“Anything less would strip the current efforts of their legitimacy and make it look like a political stunt, rather than a good-faith effort to restore confidence in our electoral process,” he said.

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Majority of House Republicans support a lawsuit that aims to overturn the will of voters and hand 2020 election to Trump

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A protester in Pennsylvania holds a sign that reads “Count Every Vote.”

  • A majority of Republicans in the House of Representatives have signed on to an amicus brief asking the US Supreme Court to effectively overturn the results of the 2020 election.
  • The letter asks the Supreme Court to recognize the alleged right of Republican-led legislatures to ignore the popular vote and select electors who will support outgoing President Donald Trump.
  • No evidence of widespread fraud has been presented by the loser of the 2020 election or his allies.
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A majority of House Republicans have formally expressed their opposition to recognizing the democratic outcome of the 2020 election, signing an amicus brief siding with a Texas lawsuit that aims to discard the will of voters in battleground states won by President-elect Joe Biden.

President Donald Trump lost the November election in a relative landslide: 7 million more people voted for his opponent than for him, leaving the outgoing president with 232 votes in the Electoral College to 306 for Biden. But the lawsuit filed by Texas Attorney General Ken Paxton seeks to undo the outcome, specifically by throwing out the votes in Pennsylvania, Wisconsin, Michigan, and Georgia, replacing the will of the people with pro-Trump electors appointed by the states’ Republican-led legislatures.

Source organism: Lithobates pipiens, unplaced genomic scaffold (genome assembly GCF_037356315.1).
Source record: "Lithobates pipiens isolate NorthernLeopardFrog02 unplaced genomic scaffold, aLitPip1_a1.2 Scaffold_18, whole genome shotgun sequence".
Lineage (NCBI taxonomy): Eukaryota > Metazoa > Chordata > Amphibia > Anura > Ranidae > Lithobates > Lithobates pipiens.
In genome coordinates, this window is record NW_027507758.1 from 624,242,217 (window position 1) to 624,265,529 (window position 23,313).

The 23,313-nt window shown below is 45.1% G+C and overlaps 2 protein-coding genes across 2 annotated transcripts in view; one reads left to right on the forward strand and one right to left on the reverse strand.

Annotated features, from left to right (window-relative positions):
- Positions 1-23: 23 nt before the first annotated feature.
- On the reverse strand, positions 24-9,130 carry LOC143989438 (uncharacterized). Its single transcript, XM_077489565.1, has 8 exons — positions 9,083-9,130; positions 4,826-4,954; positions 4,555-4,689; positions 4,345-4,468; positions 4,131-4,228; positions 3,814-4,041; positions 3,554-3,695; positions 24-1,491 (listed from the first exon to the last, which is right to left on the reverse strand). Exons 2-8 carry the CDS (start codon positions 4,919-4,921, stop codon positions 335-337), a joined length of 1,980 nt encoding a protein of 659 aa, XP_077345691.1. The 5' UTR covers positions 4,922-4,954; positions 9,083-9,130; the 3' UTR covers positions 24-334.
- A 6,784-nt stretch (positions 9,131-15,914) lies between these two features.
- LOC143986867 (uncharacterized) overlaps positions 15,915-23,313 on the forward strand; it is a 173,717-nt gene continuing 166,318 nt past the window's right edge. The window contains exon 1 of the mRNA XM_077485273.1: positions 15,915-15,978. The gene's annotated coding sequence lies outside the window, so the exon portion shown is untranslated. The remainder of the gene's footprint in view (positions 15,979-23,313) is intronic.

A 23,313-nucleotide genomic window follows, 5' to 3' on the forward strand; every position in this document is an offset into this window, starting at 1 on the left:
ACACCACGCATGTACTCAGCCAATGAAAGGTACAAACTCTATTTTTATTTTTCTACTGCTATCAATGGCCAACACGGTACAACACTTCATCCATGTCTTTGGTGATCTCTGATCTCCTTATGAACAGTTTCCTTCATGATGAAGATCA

And at least 106 elected Republicans in the House of Representatives agree with that strategy, submitting a brief with the US Supreme Court that “defends the constitutional authority of state legislatures as the only bodies duly authorized to establish the manner by which presidential electors are appointed.”

Outside of those who are retiring, there are members who signed the letter who were returned to office in an election they now claim is illegitimate.

The litigation is highly unlikely to succeed; under the US Constitution, states administer their own elections, Texas provides no say over how they are run in Pennsylvania and vice versa. However, it signals a willingness on the part of many if not most elected Republicans to subvert democracy and their own commitment states’ rights for sheer partisan gain.

No evidence of widespread fraud has been uncovered, either by Trump’s lawyers, his Department of Justice, or Republican officials who oversaw voting in the states at issue, and certainly none sufficient to justify unprecedented intervention by judges that, as recourse, would effectively rob tens of millions of people of their right to vote – after their vote has already been cast, based on the results of them being counted.

Though in the minority, some elected Republicans have recognized that. On Wednesday, Texas Sen. John Cornyn told CNN he was “unconvinced” by what he characterized as the dubious legal arguments put forward by his state’s attorney general, who has since been joined by 17 other states.

Another Texan, Rep. Chip Roy, was more forceful, on Thursday calling the brief filed by his colleagues “a dangerous violation of federalism,” if not democratic values, saying he “cannot support an effort that will almost certainly fail… and is inconsistent with my beliefs about protecting Texas sovereignty from the meddling of other states.”

Have a news tip? Email this reporter: cdavis@insider.com